Credit union sign on brick building

It’s Time to Practice ‘Place’

Academics, scholars and policy experts have for some years debated mobility and place as they affect poverty, security, migration and social consequences. Such discussions are urgent and important, but I want to focus instead on the psychology of personal mobility vs. the psychology of personal space and place. To the extent that personal attitudes toward mobility and place impact the environment, it is useful to ask whether mobility has been overrated and is thereby distorting how our metro is physically developing.

If ever a word meant different things to different people, “mobility” is it. Social, economic, physical? Mode? Equitable? All those meanings and more. But all, you might say, have one thing in common: Mobility is good. The more, the better.

So, just as a thought experiment, suppose the following: that the opposite of mobility — staying in one place, supporting the neighborhood you live in — might have equal or even greater benefits.

Until quite recently in evolution, human mobility has been either very limited, very expensive or unavailable. To be sure, a great many humans have been nomadic for long periods of evolution, but the speed of that mobility was that of walking.

Today, humans are on the other side of a vast revolution in mobility. In the blink of an evolutionary eye, we have gone from the speed of walking to the speed of jetliners. “Local,” in times hardly past, meant “within walking distance.” Now, it means “within driving distance.” But still, that’s good in a society that values individualism and the right to go anywhere, anytime.

High-powered experts trade on this. A simple Google search produces papers and a website, for example, from Deloitte, one of the world’s Big Four accounting firms, offering “integrated mobility solutions” serving both goods and people, as a way of “rebooting cities.”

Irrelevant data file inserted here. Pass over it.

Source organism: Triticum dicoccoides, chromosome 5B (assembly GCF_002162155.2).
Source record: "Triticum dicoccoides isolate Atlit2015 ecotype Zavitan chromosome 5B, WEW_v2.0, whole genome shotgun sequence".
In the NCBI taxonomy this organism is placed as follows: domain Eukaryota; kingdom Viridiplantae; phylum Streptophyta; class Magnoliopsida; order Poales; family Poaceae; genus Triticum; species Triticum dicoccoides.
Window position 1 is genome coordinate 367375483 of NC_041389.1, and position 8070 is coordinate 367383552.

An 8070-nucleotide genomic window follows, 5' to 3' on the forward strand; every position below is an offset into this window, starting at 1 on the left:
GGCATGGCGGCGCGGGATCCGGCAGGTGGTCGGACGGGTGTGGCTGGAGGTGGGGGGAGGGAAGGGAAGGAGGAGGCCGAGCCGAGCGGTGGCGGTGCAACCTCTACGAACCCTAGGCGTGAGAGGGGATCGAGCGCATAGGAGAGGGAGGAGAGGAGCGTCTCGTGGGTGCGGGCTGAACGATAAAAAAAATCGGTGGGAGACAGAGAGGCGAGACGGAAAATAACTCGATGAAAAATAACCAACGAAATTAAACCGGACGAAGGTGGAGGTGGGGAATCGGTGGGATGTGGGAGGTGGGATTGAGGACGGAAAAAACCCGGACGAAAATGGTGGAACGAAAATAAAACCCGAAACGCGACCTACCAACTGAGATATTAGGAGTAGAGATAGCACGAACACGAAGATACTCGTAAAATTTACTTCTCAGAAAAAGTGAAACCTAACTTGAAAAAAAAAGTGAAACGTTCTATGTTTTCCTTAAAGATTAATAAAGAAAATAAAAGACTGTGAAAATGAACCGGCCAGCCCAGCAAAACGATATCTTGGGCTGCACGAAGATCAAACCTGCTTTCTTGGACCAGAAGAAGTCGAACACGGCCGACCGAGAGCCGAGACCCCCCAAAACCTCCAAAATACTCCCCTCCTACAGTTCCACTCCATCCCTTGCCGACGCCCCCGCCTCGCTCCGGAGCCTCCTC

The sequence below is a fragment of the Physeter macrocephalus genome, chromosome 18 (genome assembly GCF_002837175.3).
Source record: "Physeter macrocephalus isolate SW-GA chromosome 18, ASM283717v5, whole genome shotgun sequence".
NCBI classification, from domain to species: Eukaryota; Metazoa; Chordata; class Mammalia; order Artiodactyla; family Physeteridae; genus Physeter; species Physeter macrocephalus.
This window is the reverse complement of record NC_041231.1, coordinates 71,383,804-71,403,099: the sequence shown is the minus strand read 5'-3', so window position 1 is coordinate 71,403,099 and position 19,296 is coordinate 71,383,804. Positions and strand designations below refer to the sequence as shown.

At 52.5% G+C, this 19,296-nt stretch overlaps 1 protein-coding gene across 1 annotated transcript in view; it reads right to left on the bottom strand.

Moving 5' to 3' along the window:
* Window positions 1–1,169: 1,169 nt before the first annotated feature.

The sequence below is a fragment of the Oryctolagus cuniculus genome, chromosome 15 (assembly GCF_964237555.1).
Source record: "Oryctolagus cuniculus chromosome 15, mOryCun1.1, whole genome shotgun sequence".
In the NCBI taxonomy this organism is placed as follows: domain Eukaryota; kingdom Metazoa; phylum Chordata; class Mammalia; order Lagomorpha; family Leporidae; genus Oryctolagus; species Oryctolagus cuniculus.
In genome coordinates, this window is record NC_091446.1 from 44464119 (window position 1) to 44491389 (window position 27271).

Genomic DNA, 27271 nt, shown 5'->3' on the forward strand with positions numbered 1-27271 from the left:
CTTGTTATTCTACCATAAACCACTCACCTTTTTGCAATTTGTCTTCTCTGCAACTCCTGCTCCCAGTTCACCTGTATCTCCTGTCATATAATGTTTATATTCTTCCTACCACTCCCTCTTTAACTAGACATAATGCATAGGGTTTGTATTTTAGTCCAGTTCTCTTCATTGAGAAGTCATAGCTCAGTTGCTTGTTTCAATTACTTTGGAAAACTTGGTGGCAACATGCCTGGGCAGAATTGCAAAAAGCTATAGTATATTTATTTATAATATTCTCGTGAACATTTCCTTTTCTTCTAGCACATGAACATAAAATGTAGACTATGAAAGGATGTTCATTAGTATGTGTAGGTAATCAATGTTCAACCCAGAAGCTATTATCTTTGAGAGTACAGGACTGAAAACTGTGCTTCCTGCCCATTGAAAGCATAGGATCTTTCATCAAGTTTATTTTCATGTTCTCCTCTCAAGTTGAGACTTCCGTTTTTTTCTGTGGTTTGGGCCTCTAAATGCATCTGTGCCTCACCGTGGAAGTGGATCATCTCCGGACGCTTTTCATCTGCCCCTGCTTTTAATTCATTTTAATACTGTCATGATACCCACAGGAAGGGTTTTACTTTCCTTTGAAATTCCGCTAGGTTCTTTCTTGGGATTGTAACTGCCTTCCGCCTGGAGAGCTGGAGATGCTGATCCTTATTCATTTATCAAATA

I suggest that this most granted of assumptions — that mobility is an unqualified benefit — should not be granted. The most obvious — though paradoxically unacknowledged — proof of this is our failure to address climate change fast enough. Our mobility revolution is killing the climate we humans require to survive, because our modern mobility is still directly and indirectly proportional to the burning of fossil fuels which, reputable scientists agree, is sending us to catastrophe.

Walkable stores and shops abound in the Highland Park neighborhood of St. Paul.

Almost overlooked is a solution hidden in plain sight: Place. How about we humans rediscover, acknowledge, value the idea — and the practice — of place above mobility?

Why It’s Worth Staying Put

A recent movement — already much maligned and denounced by those with opposing agendas— is the 15-minute city. It means, simply, that all one’s necessities — clinic, grocery, library, school — should be within a 15-minute walking or, perhaps, cycling distance from home. MAGA people and those like them love to jeer this as government overreach — black helicopters coming after your right to mobility. If they weren’t so powerful, I would take that as encouragement.

Is the timing right for a return to place? It could be argued that involuntary pandemic lockdowns are not a prelude to reduced mobility demand, but it must also be recognized that remote work and delivered purchases mean more and more people are spending more and more of their time at home, in one place. Furthermore, today’s influencers are not motorheads. They travel by screen. When they do move about, many prefer bicycles, transit or — speaking of the 15-minute city — walking.

Add to this that mobility itself is becoming too expensive for public or personal budgets, especially those of young adults just starting out and seniors on reduced retirement income. Personal vehicles average $12,000-plus each per year (AAA), new off-street parking adds thousands to rents and condo prices (“The High Cost of Free Parking by Donald Shoup), roads built 50 years ago need replacement, and new rail transit in the United States carries with it extraordinary, unanticipated per-mile costs and overruns. So rather than spend public and private billions expanding mobility, would it not make sense (cents?) to make our places much more worth staying put?